Colonel’s Book Club

Thomas Palmatier • InService • January 11, 2020

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The next book I will share with you is Teaching Music with Purpose by Dr. Peter Boonshaft. Peter has written a trilogy of sorts: Teaching Music with Passion and Teaching Music with Promise are the first and third entries in the collection.

One thing you will notice immediately is the mind-boggling number of quotations in his books. These quotations are woven into the narrative quite skillfully.

If you are in the hunt for lots of inspirational quotes, you’ll find them in this book. As an admin note, I will present a number of quotes from the book and won’t bother with footnoting. Anything in italics is a direct quote from the book.

There are no answers here, no right or better way to do anything. What follows is simply food for thought….the right way isn’t always the opposite of the wrong way. Indeed, there’s lots of food for thought in the book. This reminded me of a conducting lesson I took with my long-time friend and mentor, Tony Maiello. He made it clear that there was no right or wrong way to conduct. Any technique that helped produce great music and was done for a purpose was “right.”

We can’t lose sight of the fact that our job is to see the greatness in each of our students; not just in their ability, but in them as people. We aren’t teaching skills or technique; we are teaching people! Not only that, we accept all students, not just the gifted ones.

If students are given a planned, prioritized procedure to achieve a goal, they can do it. Expectations alone are lofty ambitions, facilitated expectations are a staircase for success. This is the difference between true teaching and rote drills. We should set goals and then show the students how to achieve them.

I guess the bottom line is that we can never lose our desire to push our students further, but it must be managed so perspective is also never lost. Directing a professional group where the concert is the bottom line is quite different than being a music educator, no matter how successful or lauded your ensemble is. What if you put on a dazzling concert but it was done out of fear and intimidation or applied so much pressure that the students never really savored the music?

Every time you send a note home about a student’s progress, improvement or success you do far more than make someone’s day; you help make someone’s life. They may forget what you said, but I’m here to tell you, they will never forget how you made them feel. Wouldn’t it be great for a parent to hear from a teacher how appreciated their child is?

Air Drums. I won’t quote this chapter, but he has a brilliant solution for how to keep extra percussionists engaged in every piece of music. If students receive clear and meaningful communication from the conductor, they will be enticed and encouraged to watch for more. If the musicians aren’t watching, is it perhaps because they’ve decided there isn’t much to see?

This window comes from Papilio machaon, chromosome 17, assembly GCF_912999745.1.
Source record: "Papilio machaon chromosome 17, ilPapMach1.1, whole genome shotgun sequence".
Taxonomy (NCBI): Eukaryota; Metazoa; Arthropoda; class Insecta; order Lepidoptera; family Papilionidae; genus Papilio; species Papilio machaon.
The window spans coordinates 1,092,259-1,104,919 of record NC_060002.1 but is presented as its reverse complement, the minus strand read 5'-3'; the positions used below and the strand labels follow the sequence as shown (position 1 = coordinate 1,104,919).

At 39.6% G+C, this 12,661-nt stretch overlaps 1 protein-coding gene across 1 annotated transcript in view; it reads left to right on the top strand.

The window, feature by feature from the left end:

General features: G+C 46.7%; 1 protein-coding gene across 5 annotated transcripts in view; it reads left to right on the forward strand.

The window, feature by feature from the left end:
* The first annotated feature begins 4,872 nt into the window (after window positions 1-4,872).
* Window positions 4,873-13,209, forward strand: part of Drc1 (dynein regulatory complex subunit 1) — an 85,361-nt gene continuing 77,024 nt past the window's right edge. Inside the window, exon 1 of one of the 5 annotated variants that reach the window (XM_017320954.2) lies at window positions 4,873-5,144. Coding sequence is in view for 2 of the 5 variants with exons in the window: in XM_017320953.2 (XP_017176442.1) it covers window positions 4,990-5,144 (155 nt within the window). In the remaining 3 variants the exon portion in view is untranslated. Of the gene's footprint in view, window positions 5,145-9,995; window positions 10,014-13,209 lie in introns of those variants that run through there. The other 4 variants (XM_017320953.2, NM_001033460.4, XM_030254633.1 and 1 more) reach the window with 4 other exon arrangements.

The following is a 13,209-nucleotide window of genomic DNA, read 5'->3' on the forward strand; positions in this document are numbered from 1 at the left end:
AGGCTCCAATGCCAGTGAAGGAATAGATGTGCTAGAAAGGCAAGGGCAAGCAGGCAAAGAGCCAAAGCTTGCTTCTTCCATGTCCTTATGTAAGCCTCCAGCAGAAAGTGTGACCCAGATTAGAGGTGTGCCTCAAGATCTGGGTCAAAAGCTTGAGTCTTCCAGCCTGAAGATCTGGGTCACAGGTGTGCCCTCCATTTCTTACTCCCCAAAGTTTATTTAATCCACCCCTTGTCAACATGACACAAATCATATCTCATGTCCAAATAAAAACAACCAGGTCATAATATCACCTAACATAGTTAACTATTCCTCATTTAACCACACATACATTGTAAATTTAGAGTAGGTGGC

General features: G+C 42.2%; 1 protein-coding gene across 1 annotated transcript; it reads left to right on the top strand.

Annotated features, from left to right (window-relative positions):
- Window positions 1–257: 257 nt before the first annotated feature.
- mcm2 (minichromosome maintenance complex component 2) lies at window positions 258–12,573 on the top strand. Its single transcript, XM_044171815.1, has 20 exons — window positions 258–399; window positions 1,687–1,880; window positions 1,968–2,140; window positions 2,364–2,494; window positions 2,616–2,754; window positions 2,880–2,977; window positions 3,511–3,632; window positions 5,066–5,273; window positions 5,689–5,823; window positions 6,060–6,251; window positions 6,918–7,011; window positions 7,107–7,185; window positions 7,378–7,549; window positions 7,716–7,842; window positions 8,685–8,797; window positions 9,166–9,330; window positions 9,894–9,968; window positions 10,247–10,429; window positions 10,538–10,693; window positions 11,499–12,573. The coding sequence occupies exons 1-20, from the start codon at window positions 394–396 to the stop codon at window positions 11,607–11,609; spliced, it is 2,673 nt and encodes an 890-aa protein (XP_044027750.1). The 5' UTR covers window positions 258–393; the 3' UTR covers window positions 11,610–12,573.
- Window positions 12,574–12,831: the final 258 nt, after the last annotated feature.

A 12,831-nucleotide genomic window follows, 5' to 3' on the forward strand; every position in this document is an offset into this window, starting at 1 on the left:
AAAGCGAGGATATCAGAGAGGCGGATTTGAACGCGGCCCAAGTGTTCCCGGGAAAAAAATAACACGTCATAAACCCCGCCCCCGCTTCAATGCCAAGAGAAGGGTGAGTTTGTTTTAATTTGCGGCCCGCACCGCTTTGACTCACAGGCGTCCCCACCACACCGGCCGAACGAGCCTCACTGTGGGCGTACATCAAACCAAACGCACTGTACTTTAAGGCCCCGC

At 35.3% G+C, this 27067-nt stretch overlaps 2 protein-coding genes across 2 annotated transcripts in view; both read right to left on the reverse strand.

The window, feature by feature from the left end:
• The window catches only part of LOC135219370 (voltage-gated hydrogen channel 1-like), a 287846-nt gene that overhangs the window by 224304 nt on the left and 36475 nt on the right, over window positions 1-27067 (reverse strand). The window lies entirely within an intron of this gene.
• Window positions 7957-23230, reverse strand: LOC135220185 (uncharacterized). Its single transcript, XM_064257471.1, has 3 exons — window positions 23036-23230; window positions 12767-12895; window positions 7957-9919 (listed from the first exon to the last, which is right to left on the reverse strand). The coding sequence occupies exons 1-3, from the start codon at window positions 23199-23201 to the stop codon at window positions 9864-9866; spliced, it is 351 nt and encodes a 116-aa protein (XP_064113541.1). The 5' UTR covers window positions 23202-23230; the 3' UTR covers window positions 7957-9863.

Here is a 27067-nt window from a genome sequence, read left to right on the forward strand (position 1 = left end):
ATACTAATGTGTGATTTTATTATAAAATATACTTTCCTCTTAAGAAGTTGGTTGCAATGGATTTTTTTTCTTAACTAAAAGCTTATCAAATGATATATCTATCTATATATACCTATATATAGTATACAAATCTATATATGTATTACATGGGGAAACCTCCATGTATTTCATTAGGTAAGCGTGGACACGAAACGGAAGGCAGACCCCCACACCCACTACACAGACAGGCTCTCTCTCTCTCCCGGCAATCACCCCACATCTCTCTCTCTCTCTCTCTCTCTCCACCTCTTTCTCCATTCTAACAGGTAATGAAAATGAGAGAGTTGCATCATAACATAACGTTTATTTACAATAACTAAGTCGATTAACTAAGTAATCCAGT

A creative person is an explorer, artist, judge, and warrior. Our explorer is open to new ideas, wide-eyed and adventurous. The artist is creative and a bit crazy. The judge is critical and always the naysayer, while the warrior is persistent and determined to work toward any goal. Boonshaft describes how we can be more creative (there will be an upcoming book about that!) but we must keep these four traits in balance, so the creativity has purpose and utility.

We must possess the technique needed to accomplish our musical goals, but we can never lose sight of the fact that the purpose of technique is to serve art.

A Conductor’s Warm-up. A great chapter with advice on how to avoid injuries from conducting. I’ve had both rotator cuffs operated on and wish I had been doing these many years ago.

Independence of Hands. Dozens of sequential exercises to improve left-right hand independence. They start very easy and thankfully, don’t include conducting three in one hand and four in the other, which has always struck me as kind of useless.

Mindlessness negates concentration on tone quality, intonation, breathing, blend, balance, articulation or any of the other important concerns of a good warm-up session. Do you do the same warm-up routine every day? If the watershed moments of a student’s music education are limited to performances, they will be few and far between. If those moments occur in rehearsals, they will be many and often. Bring the intensity to rehearsals and the performances will take care of themselves.

Not Again – Better. Make sure you always tell them what you want done differently before launching into another “run through.”

No one is a failure who keeps trying. I’ve noticed that in our “testing era,” students seem to be terrified of being “wrong.” That may apply in math class, but not in music. We must encourage and destigmatize failure. If you are looking for a book that will remind you why you wanted to be a music educator and is also filled with lots of helpful knowledge, Teaching Music with Purpose is a great choice.

In the April 2020 Colonel’s Book Club, we’ll feature Peter Brown’s Make it Stick. In next month’s issue, we will discuss the power of our words. As always, feel free to contact me at


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